I enjoyed reading Barbara Metzger’s A Suspicious Affair for many reasons, including a strong heroine, an irrepressible hero, and a cast of secondary characters who are so interesting that they each deserve their own stories. However, the main reason I so loved this book is that it breaks a couple of molds and features unique aspects that I don’t usually find in a historical romance.
The story doesn’t begin, for instance, with a scene between the hero and heroine, but rather with the death of a duke. A suspicious death, as it turns out. Tasked with solving the crime is Bow Street Runner Jeremiah Dimm. He is a wonderful, earthy and totally relatable character and is actually the first character introduced in the novel. In fact, he serves as a sort of humorous Dickensian guide through most of the action of the story. I was thrilled that I didn’t just meet Dimm, grow to like him, and never see him again for the rest of the novel. Barbara Metzger doesn’t throw away her secondary characters. She has a particular knack for highlighting them while sacrificing none of the focus on her central romance.
Of course, Dimm isn’t the only interesting or well-developed character. The hero, Carlinn Kimbrough, is wonderfully rough around the edges. He’s brusk and poorly dressed, but also handsome and capable and just the kind of man a woman requires in a crisis. The heroine, Marisol Pendenning, is strong-willed and confident, but definitely in a crisis. She’s the very pregnant widow of the suspiciously murdered Duke of Denning and also the chief suspect for the cold-blooded deed. The rumpled earl, Kimbrough, lives on a neighboring estate, but he is also a suspect in her husband’s untimely demise. The conundrum of the duke’s suspicious death runs through the story, but the relationship that develops between Marisol and Carlinn shines through the mystery.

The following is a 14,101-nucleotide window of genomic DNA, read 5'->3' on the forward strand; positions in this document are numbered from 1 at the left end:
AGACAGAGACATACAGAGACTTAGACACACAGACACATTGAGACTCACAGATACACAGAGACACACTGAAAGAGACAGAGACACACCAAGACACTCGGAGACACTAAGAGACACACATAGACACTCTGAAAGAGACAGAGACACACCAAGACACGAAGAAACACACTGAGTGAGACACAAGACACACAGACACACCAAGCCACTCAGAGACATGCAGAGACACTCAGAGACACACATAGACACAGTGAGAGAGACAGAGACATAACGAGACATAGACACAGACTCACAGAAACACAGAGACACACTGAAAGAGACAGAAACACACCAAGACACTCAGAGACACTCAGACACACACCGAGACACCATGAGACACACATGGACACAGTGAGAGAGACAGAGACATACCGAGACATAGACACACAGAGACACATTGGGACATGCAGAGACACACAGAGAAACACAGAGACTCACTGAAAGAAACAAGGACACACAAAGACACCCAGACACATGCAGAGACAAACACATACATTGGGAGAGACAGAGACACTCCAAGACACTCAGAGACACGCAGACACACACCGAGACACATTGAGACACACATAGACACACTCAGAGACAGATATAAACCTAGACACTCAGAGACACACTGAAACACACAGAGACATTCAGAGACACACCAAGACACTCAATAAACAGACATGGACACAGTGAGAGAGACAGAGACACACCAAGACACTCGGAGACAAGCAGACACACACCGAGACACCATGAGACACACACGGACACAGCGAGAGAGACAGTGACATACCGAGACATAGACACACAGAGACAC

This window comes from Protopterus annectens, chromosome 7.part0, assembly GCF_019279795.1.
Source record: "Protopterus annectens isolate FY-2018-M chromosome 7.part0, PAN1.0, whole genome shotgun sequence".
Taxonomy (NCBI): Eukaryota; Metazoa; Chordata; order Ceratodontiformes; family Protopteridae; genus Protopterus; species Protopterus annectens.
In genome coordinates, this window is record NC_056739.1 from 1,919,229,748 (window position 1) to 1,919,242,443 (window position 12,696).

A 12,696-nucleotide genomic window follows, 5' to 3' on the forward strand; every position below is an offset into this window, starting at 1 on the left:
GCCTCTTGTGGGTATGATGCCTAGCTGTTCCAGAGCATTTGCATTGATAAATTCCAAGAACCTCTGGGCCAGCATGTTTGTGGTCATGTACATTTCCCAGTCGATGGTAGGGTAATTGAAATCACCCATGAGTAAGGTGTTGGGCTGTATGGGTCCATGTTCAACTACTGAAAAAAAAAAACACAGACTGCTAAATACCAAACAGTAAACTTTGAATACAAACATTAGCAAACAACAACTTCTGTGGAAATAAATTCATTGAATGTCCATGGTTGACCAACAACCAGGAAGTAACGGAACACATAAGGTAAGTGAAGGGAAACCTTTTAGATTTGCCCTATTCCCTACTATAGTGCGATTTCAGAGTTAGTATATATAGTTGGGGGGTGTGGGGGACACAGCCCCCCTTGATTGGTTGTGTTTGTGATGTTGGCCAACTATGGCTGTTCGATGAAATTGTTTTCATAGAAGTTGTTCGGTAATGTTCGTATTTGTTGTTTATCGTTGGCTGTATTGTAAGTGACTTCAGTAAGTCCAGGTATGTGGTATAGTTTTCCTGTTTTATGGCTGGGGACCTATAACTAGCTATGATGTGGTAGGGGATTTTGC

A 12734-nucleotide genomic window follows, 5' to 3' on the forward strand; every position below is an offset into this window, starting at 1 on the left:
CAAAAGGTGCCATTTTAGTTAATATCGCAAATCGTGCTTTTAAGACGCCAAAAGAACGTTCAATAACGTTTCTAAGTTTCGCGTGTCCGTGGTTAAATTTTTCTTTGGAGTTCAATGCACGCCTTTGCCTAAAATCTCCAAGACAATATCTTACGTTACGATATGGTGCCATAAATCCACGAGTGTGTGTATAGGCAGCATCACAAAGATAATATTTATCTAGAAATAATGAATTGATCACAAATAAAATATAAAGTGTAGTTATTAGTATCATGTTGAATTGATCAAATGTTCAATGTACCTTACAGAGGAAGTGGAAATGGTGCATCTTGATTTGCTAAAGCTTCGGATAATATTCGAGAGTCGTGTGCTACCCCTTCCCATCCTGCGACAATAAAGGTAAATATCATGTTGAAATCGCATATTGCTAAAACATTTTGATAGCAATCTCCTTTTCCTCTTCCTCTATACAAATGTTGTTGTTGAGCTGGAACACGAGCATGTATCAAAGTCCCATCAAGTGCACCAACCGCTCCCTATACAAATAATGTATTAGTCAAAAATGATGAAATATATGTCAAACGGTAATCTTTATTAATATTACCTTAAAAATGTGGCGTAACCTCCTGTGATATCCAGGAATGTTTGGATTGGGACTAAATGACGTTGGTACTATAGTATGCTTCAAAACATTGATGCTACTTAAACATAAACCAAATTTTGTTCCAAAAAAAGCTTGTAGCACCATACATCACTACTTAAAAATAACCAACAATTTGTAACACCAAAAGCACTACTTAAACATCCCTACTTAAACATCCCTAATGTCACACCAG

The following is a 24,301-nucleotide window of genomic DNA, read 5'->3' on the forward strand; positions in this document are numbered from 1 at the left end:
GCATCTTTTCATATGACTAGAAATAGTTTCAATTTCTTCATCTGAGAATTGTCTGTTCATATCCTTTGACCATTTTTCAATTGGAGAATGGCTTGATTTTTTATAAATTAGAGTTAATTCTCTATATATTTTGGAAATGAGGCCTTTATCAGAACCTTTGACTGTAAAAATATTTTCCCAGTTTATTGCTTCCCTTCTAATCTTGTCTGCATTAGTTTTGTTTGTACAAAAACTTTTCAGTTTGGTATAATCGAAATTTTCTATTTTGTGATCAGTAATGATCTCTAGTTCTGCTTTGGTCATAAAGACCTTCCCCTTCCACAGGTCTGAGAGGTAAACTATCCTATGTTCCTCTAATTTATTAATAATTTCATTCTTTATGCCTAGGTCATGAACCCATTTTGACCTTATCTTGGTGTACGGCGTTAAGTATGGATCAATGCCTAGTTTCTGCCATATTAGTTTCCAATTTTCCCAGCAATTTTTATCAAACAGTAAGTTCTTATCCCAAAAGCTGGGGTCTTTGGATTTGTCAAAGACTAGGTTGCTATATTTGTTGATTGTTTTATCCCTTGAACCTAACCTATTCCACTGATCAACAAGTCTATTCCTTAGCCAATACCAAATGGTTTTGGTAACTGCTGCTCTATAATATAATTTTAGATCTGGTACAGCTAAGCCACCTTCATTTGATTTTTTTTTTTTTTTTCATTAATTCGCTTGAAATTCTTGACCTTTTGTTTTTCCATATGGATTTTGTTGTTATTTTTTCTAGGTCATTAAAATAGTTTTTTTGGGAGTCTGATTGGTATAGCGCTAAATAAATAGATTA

In A Suspicious Affair, Metzger tells an engaging tale and creates characters that drew me in completely. Every aspect of a great historical romance novel is here in this tale, but with magnificent characters like Jeremiah Dimm, Barbara Metzger added moments of humor and realism that will always make this story stand out in my memory. Her story telling skills also made me eager to seek out more of her novels.
After the cold-blooded murder of her odious husband, Marisol Pendenning, a lovely but pregnant young widow, and Lord Kimbrough, the handsome aristocrat who had been the last to see the victim alive, are drawn into the search for a killer.